Guest Review: Bailey On O'Donoghue

Peadar O’Donoghue
Salmon Press, 2012

I can pinpoint the moment when I knew this book and I were not aligned unusually precisely; it was when, having written a note about ‘control?’ on page 19, I turned it over to see page 21’s title: ‘This is a Controlled Poem’. And I thought well, that told me, except it doesn’t really, on reading it, as it’s not so much a poem displaying control as it is a poem dismissing it as a helplessly grey and sensible presence, “a Golden Labrador, the Sunday Times, / a bay-windowed Victorian semi, / a neatly-pressed shirt for the office on Monday.” If I tried to approach this implicit poetic as I normally read, it would be like bringing gravy to a sweet course; bear with me as I try to avoid the category error.

It’s not just an implicit poetic; I later found O’Donoghue telling Robert Frosts Banjo that:

I feel that the magic is in the rawness, a rough diamond, polished pieces are not my style. I’ve tried a few times and the whole thing falls apart. I’m not too hung up on form or style or punctuation or even spelling, within reason of course.  Some writers are alchemists, I’m just a miner, I keep digging mainly coal to keep the fires burning, but if the odd piece of gold turns up now and again then I’m happy!

So let’s trust that - is there gold? Yes, I think there is. Take, for example, the “darkling tarmac” of ‘Cardboard Kings’, the image of the improvised firing squad in ‘The Birth of a Nation’ where “those that had no guns / pointed fingers”, or, from the poem I put that original control note against, the “nothing but starfish, / starfish on the beach.” Each of those is striking and can develop in the ear, the imagination, the understanding. The opening poem makes reference to a “blandiose” refurbishment of a bar, which is an apt and expressive portmanteau.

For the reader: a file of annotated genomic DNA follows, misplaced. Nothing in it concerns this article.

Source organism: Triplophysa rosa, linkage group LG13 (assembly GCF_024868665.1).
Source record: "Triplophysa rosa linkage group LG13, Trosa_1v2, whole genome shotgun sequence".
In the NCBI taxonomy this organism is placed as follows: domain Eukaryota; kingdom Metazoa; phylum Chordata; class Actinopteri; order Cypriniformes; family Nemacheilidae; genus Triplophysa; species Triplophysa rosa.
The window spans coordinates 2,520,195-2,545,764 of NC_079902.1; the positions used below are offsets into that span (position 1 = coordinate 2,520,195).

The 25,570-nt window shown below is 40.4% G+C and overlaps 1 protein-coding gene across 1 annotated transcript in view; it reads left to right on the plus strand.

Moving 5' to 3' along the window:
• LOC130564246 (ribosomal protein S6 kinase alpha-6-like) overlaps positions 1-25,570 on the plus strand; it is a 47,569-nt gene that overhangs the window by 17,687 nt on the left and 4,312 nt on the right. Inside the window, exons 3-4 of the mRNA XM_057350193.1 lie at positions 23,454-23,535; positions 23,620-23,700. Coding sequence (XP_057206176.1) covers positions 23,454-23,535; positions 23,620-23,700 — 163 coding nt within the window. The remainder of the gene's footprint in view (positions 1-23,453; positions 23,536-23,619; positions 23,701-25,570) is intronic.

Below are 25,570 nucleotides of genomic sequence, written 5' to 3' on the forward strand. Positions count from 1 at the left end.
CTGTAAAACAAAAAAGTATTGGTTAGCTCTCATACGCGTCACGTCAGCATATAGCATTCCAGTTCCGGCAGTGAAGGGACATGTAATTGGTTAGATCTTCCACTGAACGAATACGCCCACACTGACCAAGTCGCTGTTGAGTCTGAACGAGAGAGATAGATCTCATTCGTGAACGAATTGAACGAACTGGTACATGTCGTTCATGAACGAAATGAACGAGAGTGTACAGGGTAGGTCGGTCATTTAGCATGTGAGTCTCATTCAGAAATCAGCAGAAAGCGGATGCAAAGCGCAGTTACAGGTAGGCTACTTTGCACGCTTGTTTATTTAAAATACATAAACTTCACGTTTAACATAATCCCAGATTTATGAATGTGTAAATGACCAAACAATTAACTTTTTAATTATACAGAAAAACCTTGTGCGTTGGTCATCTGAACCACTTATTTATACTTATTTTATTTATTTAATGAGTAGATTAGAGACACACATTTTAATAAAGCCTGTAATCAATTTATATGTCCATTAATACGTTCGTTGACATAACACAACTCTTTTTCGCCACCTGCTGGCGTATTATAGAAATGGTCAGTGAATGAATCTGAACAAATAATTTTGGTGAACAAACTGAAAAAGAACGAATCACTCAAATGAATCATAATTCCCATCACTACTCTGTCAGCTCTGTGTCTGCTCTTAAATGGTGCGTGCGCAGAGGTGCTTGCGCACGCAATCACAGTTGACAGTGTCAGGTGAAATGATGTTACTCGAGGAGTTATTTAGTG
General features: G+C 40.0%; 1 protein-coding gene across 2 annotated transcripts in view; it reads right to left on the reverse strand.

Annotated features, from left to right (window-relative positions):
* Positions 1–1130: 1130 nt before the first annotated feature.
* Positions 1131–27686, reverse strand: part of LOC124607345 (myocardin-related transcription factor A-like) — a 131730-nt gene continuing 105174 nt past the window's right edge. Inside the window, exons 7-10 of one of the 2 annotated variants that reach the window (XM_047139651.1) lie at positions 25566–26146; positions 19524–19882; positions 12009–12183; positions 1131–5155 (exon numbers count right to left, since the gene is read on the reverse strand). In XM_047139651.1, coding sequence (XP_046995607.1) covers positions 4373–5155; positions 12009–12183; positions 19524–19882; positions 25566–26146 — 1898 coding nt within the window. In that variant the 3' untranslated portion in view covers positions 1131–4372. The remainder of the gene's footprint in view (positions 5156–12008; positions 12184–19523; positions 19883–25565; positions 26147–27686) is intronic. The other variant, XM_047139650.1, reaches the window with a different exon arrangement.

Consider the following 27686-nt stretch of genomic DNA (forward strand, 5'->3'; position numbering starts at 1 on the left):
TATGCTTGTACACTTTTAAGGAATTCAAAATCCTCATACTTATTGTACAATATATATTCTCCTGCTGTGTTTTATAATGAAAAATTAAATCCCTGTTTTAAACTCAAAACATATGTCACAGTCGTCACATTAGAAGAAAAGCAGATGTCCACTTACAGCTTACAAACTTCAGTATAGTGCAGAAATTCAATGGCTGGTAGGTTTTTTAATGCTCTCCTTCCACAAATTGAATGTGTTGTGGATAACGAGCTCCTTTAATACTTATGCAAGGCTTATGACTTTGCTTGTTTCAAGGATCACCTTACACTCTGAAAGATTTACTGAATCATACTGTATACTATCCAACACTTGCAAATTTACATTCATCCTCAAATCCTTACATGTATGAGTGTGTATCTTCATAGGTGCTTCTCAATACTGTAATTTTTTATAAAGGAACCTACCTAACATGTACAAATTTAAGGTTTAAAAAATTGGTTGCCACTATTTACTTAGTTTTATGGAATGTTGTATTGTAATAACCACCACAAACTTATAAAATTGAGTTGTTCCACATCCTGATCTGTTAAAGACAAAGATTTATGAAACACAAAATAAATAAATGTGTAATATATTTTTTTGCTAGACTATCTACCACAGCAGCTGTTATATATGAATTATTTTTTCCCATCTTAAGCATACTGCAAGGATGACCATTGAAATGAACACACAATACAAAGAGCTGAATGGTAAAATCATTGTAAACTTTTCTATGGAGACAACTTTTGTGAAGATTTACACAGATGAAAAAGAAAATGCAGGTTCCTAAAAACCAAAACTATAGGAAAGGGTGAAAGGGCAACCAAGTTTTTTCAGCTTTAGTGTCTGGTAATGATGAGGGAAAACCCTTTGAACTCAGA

There’s a sustained shine across poems like ‘The Summer in Siam’, which dances through the other seasons to shed light on the titular one as it is recalled by “these closed eyes under / penny weights”. That structuring suggests it’s had more polish than we’ve been led to believe; similarly the sustained anaphora in ‘This Christmas We’, which builds a happiness in the face of circumstances where the speaker must “contract, / cut-back, / shrink and save”. That’s the last poem of the book, one that ends in an acknowledgement of relative wealth in the world where “We [...] rejoice in the hope / and are glad”, which is an admirable sentiment and one you’re carried along with as a reader, making this a strong conclusion. 

Sadly, there are rather more poems where I find myself uncarried than I would like. I have tried to bring something other than gravy, but still I find some of the poems in here to be stretched jokes, others that spend their second half ensuring we understand the point of the first, and several with noticeable amounts of text that ambles along conversationally. It might be me, rather than the poet at fault here; my worries about the lines being conversational tap straight into the opening fret about control. Perhaps this is Wordsworth’s language of men talking to men brought into 21st-century web-connected speech and I am simply being a whale-boned mentat for worrying.

A test of this: when you read this last sentence of ‘Star Lovers’,

We filled the void
with the smallness of ourselves,
our closed petals daisies
were eyelids kissed,
and I said ‘I love you’
more than the average amount of times.

do you find it stumbles after its rather lovely daisies with that uncountable “amount”, rather than the countable “number”?  To me it’s a problem, and a fixable problem, that undermines the poem in its closing moments; a point where the surrendered control disconnects poem and reader. If you agree here, it won’t be the only place you feel this way.

If you disagree, though, you may side with Rachel Fenton, who asserts in an interview based around the book that “if Wordsworth could have cracked a few more jokes and let the metre run he’d have been your equal.” O’Donoghue, to his credit, laughs off that evaluation, but Ian Duhig’s positive (and more realistic) back-cover assessment may outweigh mine: for him, Jewel is “a book of joy and power”, full of energy, delight and an eye for the ridiculous. Much as I recognise those starting points, too often I find the poems let their energies dissipate under the weight of attention, just as the opening quotation fears they might from polishing. That might, of course, be just the gravy talking.

Andrew Bailey is a writer based in Sussex, with a first collection, Zeal, available from Enitharmon. He has worked with various arts and educational organisations.